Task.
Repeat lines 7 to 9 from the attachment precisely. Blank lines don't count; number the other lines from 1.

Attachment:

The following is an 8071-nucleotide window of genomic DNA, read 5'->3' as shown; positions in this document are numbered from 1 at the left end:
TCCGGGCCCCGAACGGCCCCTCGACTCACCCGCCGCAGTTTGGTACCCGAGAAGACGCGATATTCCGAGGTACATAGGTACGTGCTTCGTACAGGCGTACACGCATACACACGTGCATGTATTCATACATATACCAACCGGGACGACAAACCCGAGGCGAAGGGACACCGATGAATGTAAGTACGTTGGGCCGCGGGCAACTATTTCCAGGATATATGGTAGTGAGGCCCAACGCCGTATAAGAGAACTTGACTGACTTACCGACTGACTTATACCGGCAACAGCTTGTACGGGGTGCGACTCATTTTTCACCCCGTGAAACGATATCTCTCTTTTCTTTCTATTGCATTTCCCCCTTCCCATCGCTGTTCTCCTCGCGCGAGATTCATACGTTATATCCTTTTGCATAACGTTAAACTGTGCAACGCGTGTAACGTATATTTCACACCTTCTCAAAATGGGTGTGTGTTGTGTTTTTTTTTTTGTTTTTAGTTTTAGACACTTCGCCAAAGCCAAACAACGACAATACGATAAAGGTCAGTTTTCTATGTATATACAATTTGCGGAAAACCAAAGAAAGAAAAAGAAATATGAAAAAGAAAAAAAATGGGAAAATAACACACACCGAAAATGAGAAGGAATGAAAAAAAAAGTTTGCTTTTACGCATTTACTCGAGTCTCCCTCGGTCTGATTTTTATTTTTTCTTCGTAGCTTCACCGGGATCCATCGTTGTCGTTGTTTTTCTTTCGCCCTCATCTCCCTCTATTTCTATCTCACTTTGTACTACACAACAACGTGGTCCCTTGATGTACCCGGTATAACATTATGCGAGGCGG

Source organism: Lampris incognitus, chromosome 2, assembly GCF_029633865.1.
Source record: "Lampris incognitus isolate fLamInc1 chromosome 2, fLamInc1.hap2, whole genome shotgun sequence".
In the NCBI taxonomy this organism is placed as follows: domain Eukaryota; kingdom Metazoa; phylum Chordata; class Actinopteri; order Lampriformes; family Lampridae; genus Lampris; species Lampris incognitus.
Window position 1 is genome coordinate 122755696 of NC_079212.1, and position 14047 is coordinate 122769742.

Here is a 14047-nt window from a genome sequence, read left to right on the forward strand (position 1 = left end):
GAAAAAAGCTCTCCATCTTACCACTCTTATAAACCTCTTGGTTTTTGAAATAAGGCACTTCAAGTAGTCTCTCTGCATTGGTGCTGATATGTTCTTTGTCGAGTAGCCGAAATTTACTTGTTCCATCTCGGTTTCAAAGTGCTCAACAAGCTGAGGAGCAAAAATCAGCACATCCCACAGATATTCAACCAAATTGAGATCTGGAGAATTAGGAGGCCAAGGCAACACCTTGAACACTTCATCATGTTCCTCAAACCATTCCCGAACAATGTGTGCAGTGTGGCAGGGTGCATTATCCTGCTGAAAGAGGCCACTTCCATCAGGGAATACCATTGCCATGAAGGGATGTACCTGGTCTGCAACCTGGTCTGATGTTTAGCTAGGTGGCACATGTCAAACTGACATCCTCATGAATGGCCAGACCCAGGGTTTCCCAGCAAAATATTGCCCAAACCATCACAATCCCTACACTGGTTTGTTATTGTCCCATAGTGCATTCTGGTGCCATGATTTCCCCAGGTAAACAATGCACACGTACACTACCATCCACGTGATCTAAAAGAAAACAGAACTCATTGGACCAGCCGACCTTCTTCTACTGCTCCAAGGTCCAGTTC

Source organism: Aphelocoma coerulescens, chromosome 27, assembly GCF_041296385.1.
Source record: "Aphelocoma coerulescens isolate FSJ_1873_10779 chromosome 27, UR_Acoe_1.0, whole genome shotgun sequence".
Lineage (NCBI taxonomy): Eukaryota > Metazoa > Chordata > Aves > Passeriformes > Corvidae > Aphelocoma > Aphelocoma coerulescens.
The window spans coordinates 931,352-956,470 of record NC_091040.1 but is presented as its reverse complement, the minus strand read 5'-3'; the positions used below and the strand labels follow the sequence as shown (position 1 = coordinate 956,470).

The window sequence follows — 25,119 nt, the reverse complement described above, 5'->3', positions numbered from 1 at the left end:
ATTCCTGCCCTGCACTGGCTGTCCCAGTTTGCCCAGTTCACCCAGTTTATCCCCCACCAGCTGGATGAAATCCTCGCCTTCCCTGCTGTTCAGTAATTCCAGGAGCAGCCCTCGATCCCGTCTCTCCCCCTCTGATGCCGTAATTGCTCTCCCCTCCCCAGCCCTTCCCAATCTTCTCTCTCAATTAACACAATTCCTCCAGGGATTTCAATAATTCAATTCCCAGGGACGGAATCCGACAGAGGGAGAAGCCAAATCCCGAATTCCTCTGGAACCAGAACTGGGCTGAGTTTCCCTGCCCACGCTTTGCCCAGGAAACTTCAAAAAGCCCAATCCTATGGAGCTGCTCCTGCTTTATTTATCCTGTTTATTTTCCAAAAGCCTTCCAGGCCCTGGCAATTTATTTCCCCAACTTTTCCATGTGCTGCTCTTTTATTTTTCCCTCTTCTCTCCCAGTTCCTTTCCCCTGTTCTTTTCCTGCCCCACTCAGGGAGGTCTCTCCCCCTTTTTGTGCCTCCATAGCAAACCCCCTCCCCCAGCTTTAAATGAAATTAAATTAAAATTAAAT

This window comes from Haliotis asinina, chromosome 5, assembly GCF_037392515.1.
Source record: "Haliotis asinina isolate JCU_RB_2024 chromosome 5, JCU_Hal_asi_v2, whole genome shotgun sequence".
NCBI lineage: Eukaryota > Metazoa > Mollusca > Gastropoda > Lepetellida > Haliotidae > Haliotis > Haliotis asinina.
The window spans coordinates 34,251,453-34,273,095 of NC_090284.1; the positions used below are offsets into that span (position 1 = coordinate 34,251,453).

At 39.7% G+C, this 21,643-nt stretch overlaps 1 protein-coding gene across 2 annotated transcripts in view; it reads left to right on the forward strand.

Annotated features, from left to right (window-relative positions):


Here is a 14047-nt window from a genome sequence, read left to right on the forward strand (position 1 = left end):
GAAAAAAGCTCTCCATCTTACCACTCTTATAAACCTCTTGGTTTTTGAAATAAGGCACTTCAAGTAGTCTCTCTGCATTGGTGCTGATATGTTCTTTGTCGAGTAGCCGAAATTTACTTGTTCCATCTCGGTTTCAAAGTGCTCAACAAGCTGAGGAGCAAAAATCAGCACATCCCACAGATATTCAACCAAATTGAGATCTGGAGAATTAGGAGGCCAAGGCAACACCTTGAACACTTCATCATGTTCCTCAAACCATTCCCGAACAATGTGTGCAGTGTGGCAGGGTGCATTATCCTGCTGAAAGAGGCCACTTCCATCAGGGAATACCATTGCCATGAAGGGATGTACCTGGTCTGCAACCTGGTCTGATGTTTAGCTAGGTGGCACATGTCAAACTGACATCCTCATGAATGGCCAGACCCAGGGTTTCCCAGCAAAATATTGCCCAAACCATCACAATCCCTACACTGGTTTGTTATTGTCCCATAGTGCATTCTGGTGCCATGATTTCCCCAGGTAAACAATGCACACGTACACTACCATCCACGTGATCTAAAAGAAAACAGAACTCATTGGACCAGCCGACCTTCTTCTACTGCTCCAAGGTCCAGTTC

Source organism: Aphelocoma coerulescens, chromosome 27, assembly GCF_041296385.1.